awhile back my daughter and I were scanning groceries through the u-scan. my daughter gets a kick out of finding the upc labels and watching the price come up (ahh, the simple joys). we were doing our thing, scanning, placing item in bag, don't touch the scale that the bags sit on or the red screen will scream at you and computer will go into melt-down mode--yeah, we had a system and we were buzzing along.
we were just about to the exit when I notice my 1.12 pounds of sahlen's deli smoked ham is crunched in the corner of the cart, outside of the grocery bag. "crap!" I swear to myself, (yeah, that's my idea of swearing--I'm not a big swearing person. for some reason real, don't-mess-with-me swearing just sounds silly coming out of my mouth. is it the timing?) I'm going to have to go back in line and wait to pay for the ham. but then, the ever-present silver lining dons on me! this will be a great learning experience for my daughter, she will see honesty at work and we will both have tender warm hearts on our way home.
did I mention we were at Meijer?
I quickly explain to my daughter what happened as I turn the cart around to head back to the u-scan. my daughter and I are feeling a tad giddy, like we are in cahootz of some grand, bigger-than-you-or-me honesty bonanza. she's smiling, I'm smiling...the u-scan cashier isn't smiling. she scans our cart with the obvious supposed-to-be-done grocery shopping bags and asks doubtingly, "can I help you?" I explain embarrassingly/chirpingly that I neglected to pay for the ham (I show her the ham and my short receipt) and would like to go back in line to pay. the cashier takes the ham and the receipt. I look down at my daughter, she is sporting the same blissful honest smile that I am, we exchange little winky-winks.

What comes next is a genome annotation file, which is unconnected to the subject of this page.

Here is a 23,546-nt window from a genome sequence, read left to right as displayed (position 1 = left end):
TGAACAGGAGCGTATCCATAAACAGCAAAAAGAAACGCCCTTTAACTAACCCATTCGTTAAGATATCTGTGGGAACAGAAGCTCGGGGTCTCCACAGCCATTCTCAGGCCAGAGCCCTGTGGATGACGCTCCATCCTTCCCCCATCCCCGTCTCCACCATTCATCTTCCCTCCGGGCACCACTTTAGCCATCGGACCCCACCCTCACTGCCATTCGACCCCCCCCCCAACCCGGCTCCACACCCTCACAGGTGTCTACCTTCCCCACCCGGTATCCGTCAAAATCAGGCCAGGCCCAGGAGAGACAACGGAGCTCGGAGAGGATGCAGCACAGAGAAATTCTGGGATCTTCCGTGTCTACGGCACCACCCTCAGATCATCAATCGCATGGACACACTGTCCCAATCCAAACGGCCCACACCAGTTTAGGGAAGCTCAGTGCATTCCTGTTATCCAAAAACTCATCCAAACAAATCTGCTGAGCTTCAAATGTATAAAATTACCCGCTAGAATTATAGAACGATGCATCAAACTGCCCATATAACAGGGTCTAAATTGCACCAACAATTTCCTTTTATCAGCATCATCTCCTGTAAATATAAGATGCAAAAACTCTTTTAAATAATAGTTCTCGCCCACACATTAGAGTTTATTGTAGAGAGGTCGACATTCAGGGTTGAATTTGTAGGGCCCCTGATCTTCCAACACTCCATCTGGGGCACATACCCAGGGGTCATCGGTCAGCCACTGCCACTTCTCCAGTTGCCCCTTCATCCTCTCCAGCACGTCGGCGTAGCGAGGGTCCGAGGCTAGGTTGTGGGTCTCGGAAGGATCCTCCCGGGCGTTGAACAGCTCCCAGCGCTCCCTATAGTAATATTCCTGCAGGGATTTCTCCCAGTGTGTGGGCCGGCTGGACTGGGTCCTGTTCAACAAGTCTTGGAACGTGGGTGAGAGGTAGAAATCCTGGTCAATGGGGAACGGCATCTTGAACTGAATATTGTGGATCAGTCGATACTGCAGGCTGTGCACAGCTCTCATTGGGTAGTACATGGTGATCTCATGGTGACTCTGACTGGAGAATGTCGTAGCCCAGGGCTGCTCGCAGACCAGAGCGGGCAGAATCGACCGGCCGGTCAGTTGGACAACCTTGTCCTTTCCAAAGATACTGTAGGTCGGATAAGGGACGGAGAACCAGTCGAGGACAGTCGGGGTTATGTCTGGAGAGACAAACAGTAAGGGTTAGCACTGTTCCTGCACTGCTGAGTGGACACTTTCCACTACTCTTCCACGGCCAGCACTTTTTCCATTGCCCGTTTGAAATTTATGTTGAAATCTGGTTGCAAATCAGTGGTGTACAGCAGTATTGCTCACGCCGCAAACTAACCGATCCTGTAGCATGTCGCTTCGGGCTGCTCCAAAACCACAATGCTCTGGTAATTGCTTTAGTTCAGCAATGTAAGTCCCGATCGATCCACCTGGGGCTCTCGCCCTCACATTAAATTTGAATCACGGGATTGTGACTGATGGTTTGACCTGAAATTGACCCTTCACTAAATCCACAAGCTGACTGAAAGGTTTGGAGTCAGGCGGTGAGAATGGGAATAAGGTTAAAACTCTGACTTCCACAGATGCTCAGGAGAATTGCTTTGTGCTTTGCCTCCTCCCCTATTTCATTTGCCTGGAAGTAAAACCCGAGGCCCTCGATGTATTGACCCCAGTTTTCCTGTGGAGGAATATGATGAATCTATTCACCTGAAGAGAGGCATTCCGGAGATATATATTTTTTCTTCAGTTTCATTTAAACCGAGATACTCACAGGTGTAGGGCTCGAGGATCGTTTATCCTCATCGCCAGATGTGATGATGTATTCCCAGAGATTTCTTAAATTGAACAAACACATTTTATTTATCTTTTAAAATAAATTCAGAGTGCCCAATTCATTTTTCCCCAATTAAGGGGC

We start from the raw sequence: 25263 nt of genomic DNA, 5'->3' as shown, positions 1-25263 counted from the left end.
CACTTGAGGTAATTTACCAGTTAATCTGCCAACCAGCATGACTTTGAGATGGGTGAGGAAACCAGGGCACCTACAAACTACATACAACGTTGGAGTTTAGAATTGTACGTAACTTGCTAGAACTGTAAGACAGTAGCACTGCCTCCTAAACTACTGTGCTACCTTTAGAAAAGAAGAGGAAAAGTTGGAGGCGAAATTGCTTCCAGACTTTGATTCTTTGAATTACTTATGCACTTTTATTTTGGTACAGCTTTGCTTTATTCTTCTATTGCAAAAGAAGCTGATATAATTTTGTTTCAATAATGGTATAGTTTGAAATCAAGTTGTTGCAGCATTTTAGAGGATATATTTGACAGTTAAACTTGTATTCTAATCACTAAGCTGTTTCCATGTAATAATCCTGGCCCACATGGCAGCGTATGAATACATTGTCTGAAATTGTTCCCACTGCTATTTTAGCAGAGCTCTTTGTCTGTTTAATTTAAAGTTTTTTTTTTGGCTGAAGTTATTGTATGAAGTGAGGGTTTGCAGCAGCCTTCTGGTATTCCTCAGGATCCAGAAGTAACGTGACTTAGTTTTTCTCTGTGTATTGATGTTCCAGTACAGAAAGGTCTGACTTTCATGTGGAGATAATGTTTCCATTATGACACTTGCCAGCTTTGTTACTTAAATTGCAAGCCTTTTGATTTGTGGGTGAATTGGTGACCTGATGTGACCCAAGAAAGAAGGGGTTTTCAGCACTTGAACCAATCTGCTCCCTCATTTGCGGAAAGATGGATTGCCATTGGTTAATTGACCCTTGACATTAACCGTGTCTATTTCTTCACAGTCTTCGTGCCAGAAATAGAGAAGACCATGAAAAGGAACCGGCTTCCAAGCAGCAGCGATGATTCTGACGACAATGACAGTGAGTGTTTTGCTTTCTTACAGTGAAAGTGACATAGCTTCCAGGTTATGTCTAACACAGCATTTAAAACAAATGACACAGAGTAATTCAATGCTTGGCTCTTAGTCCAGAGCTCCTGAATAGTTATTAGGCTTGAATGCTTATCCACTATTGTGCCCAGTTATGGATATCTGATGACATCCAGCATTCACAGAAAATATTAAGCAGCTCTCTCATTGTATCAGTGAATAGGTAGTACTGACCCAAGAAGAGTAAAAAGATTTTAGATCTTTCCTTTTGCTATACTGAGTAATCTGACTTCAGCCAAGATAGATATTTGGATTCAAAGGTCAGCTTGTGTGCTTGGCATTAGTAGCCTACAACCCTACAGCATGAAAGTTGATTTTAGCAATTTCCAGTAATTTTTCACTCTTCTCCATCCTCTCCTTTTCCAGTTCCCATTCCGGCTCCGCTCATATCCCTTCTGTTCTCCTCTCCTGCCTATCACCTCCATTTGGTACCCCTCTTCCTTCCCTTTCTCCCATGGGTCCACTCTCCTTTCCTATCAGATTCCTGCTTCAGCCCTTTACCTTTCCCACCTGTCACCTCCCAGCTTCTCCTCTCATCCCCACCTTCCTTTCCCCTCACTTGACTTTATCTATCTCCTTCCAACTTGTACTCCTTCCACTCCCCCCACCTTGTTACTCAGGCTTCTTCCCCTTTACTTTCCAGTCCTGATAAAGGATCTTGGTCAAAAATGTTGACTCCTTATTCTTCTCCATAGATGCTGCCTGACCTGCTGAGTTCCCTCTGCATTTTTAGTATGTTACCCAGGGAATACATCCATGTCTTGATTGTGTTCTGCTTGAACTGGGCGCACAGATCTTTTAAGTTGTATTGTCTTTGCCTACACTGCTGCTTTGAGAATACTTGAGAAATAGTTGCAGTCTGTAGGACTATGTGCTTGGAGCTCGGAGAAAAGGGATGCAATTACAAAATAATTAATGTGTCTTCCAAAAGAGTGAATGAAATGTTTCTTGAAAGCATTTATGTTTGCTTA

the cashier's silvery grey eyebrows furrow; clearly she is not in on the grand honesty bonanza bandwagon. "you forgot to pay for the ham and now you've come back to pay?" she asks in disbelief. I nod my head, my daughter nods her head while the cashier shakes her head. she hands me the receipt and places the ham inside my grocery bag. "it's okay she says, just take the ham." and turning back to her monitor, effectively dismisses me. my five year old pulls on my hand, signaling that she wants to whisper in my ear, "is she stealing for us?" I remove the now even more dishonest ham from my bag, and head-gesturing toward my daughter state, "I would like to pay for my ham, may I leave my cart here?" now annoyed cashier looks and says, "I can't watch your cart, you can leave it here, but I'm not guaranteeing anything."
the giddiness is gone, the bonanza is over as I pay $6.03 for my pound of deli ham. we walk back over to the cart when cashier lady half laughs and mockingly states, "I'm sure we've made errors in our favor that would have canceled out your price of the ham." memories of grocery bags that never made it into my cart, mis-priced items on my receipts and all the wasted gas to drive back to rectify Meijer mistakes (not to mention the agony of waiting in the "customer service" line) come rushing to mind. she's probably right, cynical but right.
I sigh a little in the car, dejected by the whole scene. I glance in my rear view mirror to see my daughter all aglow, she laughs while squeezing her hands together and says, "you're right ma! it feels good to be honest."